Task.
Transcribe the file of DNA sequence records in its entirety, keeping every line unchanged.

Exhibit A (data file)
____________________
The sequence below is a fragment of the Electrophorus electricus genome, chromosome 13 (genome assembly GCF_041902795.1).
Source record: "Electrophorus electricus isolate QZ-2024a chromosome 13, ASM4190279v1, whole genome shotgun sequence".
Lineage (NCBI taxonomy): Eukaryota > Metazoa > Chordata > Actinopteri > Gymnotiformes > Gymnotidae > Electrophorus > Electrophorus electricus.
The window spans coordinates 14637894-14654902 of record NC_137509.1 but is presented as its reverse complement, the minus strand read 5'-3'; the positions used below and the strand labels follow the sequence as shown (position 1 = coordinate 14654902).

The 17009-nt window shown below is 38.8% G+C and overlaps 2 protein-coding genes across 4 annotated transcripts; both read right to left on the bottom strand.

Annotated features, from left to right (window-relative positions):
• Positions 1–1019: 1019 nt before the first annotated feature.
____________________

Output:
The sequence below is a fragment of the Electrophorus electricus genome, chromosome 13 (genome assembly GCF_041902795.1).
Source record: "Electrophorus electricus isolate QZ-2024a chromosome 13, ASM4190279v1, whole genome shotgun sequence".
Lineage (NCBI taxonomy): Eukaryota > Metazoa > Chordata > Actinopteri > Gymnotiformes > Gymnotidae > Electrophorus > Electrophorus electricus.
The window spans coordinates 14637894-14654902 of record NC_137509.1 but is presented as its reverse complement, the minus strand read 5'-3'; the positions used below and the strand labels follow the sequence as shown (position 1 = coordinate 14654902).

The 17009-nt window shown below is 38.8% G+C and overlaps 2 protein-coding genes across 4 annotated transcripts; both read right to left on the bottom strand.

Annotated features, from left to right (window-relative positions):
• Positions 1–1019: 1019 nt before the first annotated feature.